Friday Five: Cockatoo Island


It was one of those days…the ones that Sydney does particularly well. The ones when the sun was shining, the sky was blue, the harbour was glistening in a way that could have you thinking that someone up there had scattered a bag of tiny diamonds across the surface.

My friend said something about how fabulous Sydney is in February- and it is, fabulous, that is….on the harbour where you don’t get any of that disgusting humidity that we mop up during February in the suburbs. On the harbour, on the ferries, it is, as she said quite fabulous.

I’d suggested Cockatoo Island partly because I’ve written a short scene in Finding John Smith that’s set out here. Mostly though, I suggested it because it’s a great place to hang out drinking jugs of cocktails, eating great wood-fired pizza, and catching up on chat under a fabulously blue Sydney sky.

Here’s five reasons why you might want to go…

Hang out at Island Bar


But you’ll need to be quick- it’s closing for good at the end of February.

There are other places on the island to eat and drink, but they don’t involve deck-chairs.

We had a jug of hello Sailor


And a pizza. Mine was margarita- simple, with a perfectly thin crust. Even the seagull knows a good pizza when he sees it.


If you forget the sunscreen they have some near the bar.


Check out the buildings and the tunnels


The tunnels are beautifully cool on a hot Sydney day, but the ship-building buildings (don’t try saying that too many times after a jug of Hello Sailor) are fascinating and have an incredible light and space about them.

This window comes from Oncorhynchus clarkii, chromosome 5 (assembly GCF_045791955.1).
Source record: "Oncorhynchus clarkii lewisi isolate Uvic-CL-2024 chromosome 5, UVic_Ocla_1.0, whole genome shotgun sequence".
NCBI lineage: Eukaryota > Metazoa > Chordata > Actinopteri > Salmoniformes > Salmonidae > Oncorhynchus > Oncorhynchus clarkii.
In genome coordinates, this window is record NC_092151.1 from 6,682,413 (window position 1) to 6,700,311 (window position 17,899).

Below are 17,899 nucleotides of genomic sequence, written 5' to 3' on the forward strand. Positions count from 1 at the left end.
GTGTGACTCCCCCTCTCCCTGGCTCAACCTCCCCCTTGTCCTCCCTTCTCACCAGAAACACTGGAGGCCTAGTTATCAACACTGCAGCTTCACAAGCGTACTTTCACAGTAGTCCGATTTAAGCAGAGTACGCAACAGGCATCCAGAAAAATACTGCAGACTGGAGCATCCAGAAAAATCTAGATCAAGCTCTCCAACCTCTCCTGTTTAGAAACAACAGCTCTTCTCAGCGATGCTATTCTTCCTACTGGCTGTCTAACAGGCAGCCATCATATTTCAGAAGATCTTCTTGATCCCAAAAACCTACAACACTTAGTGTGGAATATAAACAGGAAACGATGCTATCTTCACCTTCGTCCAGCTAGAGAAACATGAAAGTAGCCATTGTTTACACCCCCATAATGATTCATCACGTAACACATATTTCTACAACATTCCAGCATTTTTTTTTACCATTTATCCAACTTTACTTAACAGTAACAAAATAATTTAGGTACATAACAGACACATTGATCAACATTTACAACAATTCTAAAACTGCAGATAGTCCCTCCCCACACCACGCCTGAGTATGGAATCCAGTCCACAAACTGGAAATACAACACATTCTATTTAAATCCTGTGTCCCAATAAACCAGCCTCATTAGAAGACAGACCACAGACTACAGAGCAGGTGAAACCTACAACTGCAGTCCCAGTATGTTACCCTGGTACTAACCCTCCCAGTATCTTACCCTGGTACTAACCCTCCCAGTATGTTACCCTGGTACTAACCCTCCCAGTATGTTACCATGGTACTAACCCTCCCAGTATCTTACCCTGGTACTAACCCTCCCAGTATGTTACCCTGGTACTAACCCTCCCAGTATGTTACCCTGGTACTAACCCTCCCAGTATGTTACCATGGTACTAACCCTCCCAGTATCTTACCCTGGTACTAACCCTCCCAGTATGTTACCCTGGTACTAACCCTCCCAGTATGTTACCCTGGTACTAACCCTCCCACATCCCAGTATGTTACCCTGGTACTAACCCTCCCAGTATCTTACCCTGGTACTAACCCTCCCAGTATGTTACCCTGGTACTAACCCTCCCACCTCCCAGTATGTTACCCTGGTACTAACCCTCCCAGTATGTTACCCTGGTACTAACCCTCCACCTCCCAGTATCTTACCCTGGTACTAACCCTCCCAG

Yes, I’m aware how poncy that sounds.


Go for a walk along the cliff-top


Sure, there are stairs involved, but there are also views, and silos cut by convicts into the sandstone,


and signs warning you of aggressive seagulls, and seagulls who don’t seem at all aggressive.


The top of the island


Cockatoo Island was a convict prison for thirty years from 1839. The buildings from this time- a guardhouse, a mess hall- are on the upper part of the island.

Just how great does the sandstone look against this blue sky?


There’s also more ship-building buildings to be seen up here.


And more great views…


It involves a ferry


And on a hot February day in Sydney, there is no better place to be than on a ferry.

And ferries involve Circular Quay.

At the moment there are installations around town to celebrate Chinese New Year. There’s one for each of the signs. This one at the Opera House was for the monkey,


but this one out the front of Customs House was for the rabbit.


Want to know more about Cockatoo Island? Check out this website…or this post or even this one.

Author: Jo

Author, baker, sunrise chaser

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